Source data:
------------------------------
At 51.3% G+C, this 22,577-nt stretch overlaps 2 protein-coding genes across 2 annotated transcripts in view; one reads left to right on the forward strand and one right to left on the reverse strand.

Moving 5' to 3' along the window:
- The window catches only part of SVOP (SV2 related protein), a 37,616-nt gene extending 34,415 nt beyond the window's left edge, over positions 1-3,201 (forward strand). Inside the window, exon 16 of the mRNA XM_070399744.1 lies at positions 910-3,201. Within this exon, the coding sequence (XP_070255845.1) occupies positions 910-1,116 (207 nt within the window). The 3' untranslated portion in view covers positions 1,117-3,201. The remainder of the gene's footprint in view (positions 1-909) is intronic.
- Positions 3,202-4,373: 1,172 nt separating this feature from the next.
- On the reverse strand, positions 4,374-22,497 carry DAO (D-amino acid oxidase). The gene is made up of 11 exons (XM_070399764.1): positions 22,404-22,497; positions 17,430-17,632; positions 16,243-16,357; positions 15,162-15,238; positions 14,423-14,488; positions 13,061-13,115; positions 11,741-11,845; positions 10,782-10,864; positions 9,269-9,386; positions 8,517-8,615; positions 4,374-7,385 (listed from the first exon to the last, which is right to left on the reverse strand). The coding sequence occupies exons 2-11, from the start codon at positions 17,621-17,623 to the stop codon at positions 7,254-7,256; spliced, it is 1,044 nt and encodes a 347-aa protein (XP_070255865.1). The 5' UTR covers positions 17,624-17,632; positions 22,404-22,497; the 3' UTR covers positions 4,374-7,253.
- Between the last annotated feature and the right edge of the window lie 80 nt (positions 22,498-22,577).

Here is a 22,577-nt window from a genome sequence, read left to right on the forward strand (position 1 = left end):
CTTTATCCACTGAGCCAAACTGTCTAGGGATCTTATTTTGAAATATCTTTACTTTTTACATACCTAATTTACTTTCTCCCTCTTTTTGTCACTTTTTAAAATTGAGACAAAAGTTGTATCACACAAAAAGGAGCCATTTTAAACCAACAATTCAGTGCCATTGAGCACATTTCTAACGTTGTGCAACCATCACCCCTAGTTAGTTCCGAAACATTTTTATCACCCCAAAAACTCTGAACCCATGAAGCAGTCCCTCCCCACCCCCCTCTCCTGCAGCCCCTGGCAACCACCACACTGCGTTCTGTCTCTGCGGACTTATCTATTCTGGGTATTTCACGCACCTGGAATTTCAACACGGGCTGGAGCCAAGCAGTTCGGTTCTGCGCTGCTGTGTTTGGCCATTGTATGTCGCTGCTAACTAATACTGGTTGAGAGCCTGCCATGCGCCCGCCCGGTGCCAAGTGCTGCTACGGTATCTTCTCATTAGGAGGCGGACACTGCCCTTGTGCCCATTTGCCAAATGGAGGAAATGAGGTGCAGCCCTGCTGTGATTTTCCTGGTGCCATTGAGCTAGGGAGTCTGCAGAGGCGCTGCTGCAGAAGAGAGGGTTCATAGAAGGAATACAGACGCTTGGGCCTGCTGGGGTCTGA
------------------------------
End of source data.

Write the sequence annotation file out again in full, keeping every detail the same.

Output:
At 51.3% G+C, this 22,577-nt stretch overlaps 2 protein-coding genes across 2 annotated transcripts in view; one reads left to right on the forward strand and one right to left on the reverse strand.

Moving 5' to 3' along the window:
- The window catches only part of SVOP (SV2 related protein), a 37,616-nt gene extending 34,415 nt beyond the window's left edge, over positions 1-3,201 (forward strand). Inside the window, exon 16 of the mRNA XM_070399744.1 lies at positions 910-3,201. Within this exon, the coding sequence (XP_070255845.1) occupies positions 910-1,116 (207 nt within the window). The 3' untranslated portion in view covers positions 1,117-3,201. The remainder of the gene's footprint in view (positions 1-909) is intronic.
- Positions 3,202-4,373: 1,172 nt separating this feature from the next.
- On the reverse strand, positions 4,374-22,497 carry DAO (D-amino acid oxidase). The gene is made up of 11 exons (XM_070399764.1): positions 22,404-22,497; positions 17,430-17,632; positions 16,243-16,357; positions 15,162-15,238; positions 14,423-14,488; positions 13,061-13,115; positions 11,741-11,845; positions 10,782-10,864; positions 9,269-9,386; positions 8,517-8,615; positions 4,374-7,385 (listed from the first exon to the last, which is right to left on the reverse strand). The coding sequence occupies exons 2-11, from the start codon at positions 17,621-17,623 to the stop codon at positions 7,254-7,256; spliced, it is 1,044 nt and encodes a 347-aa protein (XP_070255865.1). The 5' UTR covers positions 17,624-17,632; positions 22,404-22,497; the 3' UTR covers positions 4,374-7,253.
- Between the last annotated feature and the right edge of the window lie 80 nt (positions 22,498-22,577).

Here is a 22,577-nt window from a genome sequence, read left to right on the forward strand (position 1 = left end):
CTTTATCCACTGAGCCAAACTGTCTAGGGATCTTATTTTGAAATATCTTTACTTTTTACATACCTAATTTACTTTCTCCCTCTTTTTGTCACTTTTTAAAATTGAGACAAAAGTTGTATCACACAAAAAGGAGCCATTTTAAACCAACAATTCAGTGCCATTGAGCACATTTCTAACGTTGTGCAACCATCACCCCTAGTTAGTTCCGAAACATTTTTATCACCCCAAAAACTCTGAACCCATGAAGCAGTCCCTCCCCACCCCCCTCTCCTGCAGCCCCTGGCAACCACCACACTGCGTTCTGTCTCTGCGGACTTATCTATTCTGGGTATTTCACGCACCTGGAATTTCAACACGGGCTGGAGCCAAGCAGTTCGGTTCTGCGCTGCTGTGTTTGGCCATTGTATGTCGCTGCTAACTAATACTGGTTGAGAGCCTGCCATGCGCCCGCCCGGTGCCAAGTGCTGCTACGGTATCTTCTCATTAGGAGGCGGACACTGCCCTTGTGCCCATTTGCCAAATGGAGGAAATGAGGTGCAGCCCTGCTGTGATTTTCCTGGTGCCATTGAGCTAGGGAGTCTGCAGAGGCGCTGCTGCAGAAGAGAGGGTTCATAGAAGGAATACAGACGCTTGGGCCTGCTGGGGTCTGA